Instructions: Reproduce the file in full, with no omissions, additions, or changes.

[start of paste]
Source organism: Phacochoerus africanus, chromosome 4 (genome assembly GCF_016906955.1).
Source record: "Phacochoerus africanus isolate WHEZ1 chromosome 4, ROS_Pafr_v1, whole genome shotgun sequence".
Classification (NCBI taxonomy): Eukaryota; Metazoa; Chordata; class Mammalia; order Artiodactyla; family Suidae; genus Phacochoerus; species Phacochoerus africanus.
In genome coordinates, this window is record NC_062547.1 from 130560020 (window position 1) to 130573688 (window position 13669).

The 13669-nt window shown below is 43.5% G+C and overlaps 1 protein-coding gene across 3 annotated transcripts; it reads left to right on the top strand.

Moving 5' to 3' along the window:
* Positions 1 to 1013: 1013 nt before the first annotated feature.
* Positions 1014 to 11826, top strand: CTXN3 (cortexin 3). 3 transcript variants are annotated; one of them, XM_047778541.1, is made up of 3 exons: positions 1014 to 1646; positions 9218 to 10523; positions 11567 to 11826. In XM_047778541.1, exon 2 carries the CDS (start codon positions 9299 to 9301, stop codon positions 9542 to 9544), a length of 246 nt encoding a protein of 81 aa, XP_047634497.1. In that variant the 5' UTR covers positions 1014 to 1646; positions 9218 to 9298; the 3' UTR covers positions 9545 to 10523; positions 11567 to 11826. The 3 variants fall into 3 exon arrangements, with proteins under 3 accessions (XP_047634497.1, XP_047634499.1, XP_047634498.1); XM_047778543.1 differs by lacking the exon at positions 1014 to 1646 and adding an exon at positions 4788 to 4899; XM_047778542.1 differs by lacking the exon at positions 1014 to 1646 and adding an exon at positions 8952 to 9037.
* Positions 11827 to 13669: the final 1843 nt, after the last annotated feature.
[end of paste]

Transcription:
Source organism: Phacochoerus africanus, chromosome 4 (genome assembly GCF_016906955.1).
Source record: "Phacochoerus africanus isolate WHEZ1 chromosome 4, ROS_Pafr_v1, whole genome shotgun sequence".
Classification (NCBI taxonomy): Eukaryota; Metazoa; Chordata; class Mammalia; order Artiodactyla; family Suidae; genus Phacochoerus; species Phacochoerus africanus.
In genome coordinates, this window is record NC_062547.1 from 130560020 (window position 1) to 130573688 (window position 13669).

The 13669-nt window shown below is 43.5% G+C and overlaps 1 protein-coding gene across 3 annotated transcripts; it reads left to right on the top strand.

Moving 5' to 3' along the window:
* Positions 1 to 1013: 1013 nt before the first annotated feature.
* Positions 1014 to 11826, top strand: CTXN3 (cortexin 3). 3 transcript variants are annotated; one of them, XM_047778541.1, is made up of 3 exons: positions 1014 to 1646; positions 9218 to 10523; positions 11567 to 11826. In XM_047778541.1, exon 2 carries the CDS (start codon positions 9299 to 9301, stop codon positions 9542 to 9544), a length of 246 nt encoding a protein of 81 aa, XP_047634497.1. In that variant the 5' UTR covers positions 1014 to 1646; positions 9218 to 9298; the 3' UTR covers positions 9545 to 10523; positions 11567 to 11826. The 3 variants fall into 3 exon arrangements, with proteins under 3 accessions (XP_047634497.1, XP_047634499.1, XP_047634498.1); XM_047778543.1 differs by lacking the exon at positions 1014 to 1646 and adding an exon at positions 4788 to 4899; XM_047778542.1 differs by lacking the exon at positions 1014 to 1646 and adding an exon at positions 8952 to 9037.
* Positions 11827 to 13669: the final 1843 nt, after the last annotated feature.